As for the background I only have 53” paper backdrops so it was barely wide enough for her to sit on, but we made it work out. Unfortunately, after some test photos with the white shirt, it proved to be too monochromatic, so I let her borrow a black hoodie I bought a few days prior.

It was then time to start posting and setting up the lighting… I ended up doing a two-light setup: my personal go-to. Xanthe sat on the paper on the ground with the lights at 45 degree angles towards her to cast a small shadow on the ground. When it was time to take the photo I set the camera on a tripod, dropped some of the solution by her eyes, and hopped behind the camera to capture her posting. After repeating this three or four times, I was certain we had a few photos to work with.

After exporting the files to my laptop, Xanthe and I selected our favorite that I then proceeded to edit by cropping the photo to only the paper and then extending the background. I touched up some of the artifacts and then sent the file over to Lightroom to be processed and exported for mobile. Here’s the final image!


If you have any other questions that I didn’t cover in this article, feel free to drop me a comment and I’ll do my best to answer!

3 Quick Tips To Improve Your Photography

Photography is a talent that can be beneficial to anyone from any walk of life. If you’re photographing a moment with your family or a product for a company you work for, knowing how to use a camera and take good photos is a crucial skill. Here’s a few tips to start improving your photography right away.

Think About Composure

Don’t just pop right up and start snapping photos haphazardly. It’s smart to be more thoughtful where subjects are placed in your photos. This is called composure and is central to creating a good photo. A photo with the subject in the center is technically “well composed” but often boring… that’s where the rule of thirds can come into play. With the rule of thirds, imagine splitting your image into three columns and three rows. Then place your subject where one of these lines intersects. It makes the photo feel balanced, yet thoughtful.

Lighting, Lighting, Lighting

The word photograph quite literally means to draw with light. That should clue you in that lighting is one of the most important and fundamental aspects of photography. With that said, it’s also what a lot of people get wrong. Here’s a few tips for different kinds of lighting…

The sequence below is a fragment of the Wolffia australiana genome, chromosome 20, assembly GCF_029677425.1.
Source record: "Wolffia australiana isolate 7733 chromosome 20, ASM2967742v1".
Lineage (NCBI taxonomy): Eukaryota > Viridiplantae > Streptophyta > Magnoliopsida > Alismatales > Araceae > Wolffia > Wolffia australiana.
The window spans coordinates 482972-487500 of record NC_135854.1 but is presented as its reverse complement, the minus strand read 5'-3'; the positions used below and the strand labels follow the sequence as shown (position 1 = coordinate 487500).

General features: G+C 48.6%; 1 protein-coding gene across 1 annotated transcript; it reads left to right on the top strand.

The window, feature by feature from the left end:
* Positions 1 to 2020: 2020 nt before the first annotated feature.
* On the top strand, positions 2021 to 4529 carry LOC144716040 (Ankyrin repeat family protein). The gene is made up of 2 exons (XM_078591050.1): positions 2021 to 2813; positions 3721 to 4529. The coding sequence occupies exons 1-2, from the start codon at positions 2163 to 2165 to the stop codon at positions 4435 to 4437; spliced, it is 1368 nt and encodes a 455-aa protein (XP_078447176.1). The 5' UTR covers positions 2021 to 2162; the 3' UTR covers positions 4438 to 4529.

If the lighting is cloudy, I find this idea for taking photos as the light is soft and there are no harsh shadows that could throw off your image. In my opinion, it’s pretty hard to get lighting wrong when it’s cloudy. Just be sure to expose your image properly!

Direct Sunlight

If it’s bright out and there are harsh shadows, you have to be a bit more thoughtful about your subject placement. I like to place my subject in the direct light and then expose for the highlights. If you’re photographing a person, I have them close their eyes and then I count: 3… 2… 1… and have them open their eyes just for a second so I can catch them without squinting.

On-Camera Flash

Sometimes you don’t have the option of shooting outdoors and you have to make do inside. I personally don’t love the look of the pop-up flash built into some cameras, but if you have $30, it doesn’t hurt to go out and buy a speedlite that you can put in your camera’s hot-shoe. This instantly makes your life easier and you can simply point the flash towards the ceiling (that’s ideally white) to bounce the light off, giving you a softer look for your subject.

Think About Colors

The color palette of your photography is just as important as any painting’s color palette. You should be thoughtful about what colors are being captured. Two looks I really like are monochrome: where there is only one color present in and image, and contrasting colors: where some colors in the image clash with each other, giving the image more of an eye-catching appeal.

Usually the colors are determined by one of two things: the environment or the model’s clothing (as I usually shoot portraits). After determine what color has to be in the image, I work backwards to decide what colors I should add or remove from the scene.

The best way to improve your photography isn’t by reading blogs like this, however - it’s by shooting photos yourself. What are you waiting for? Get out there and start creating.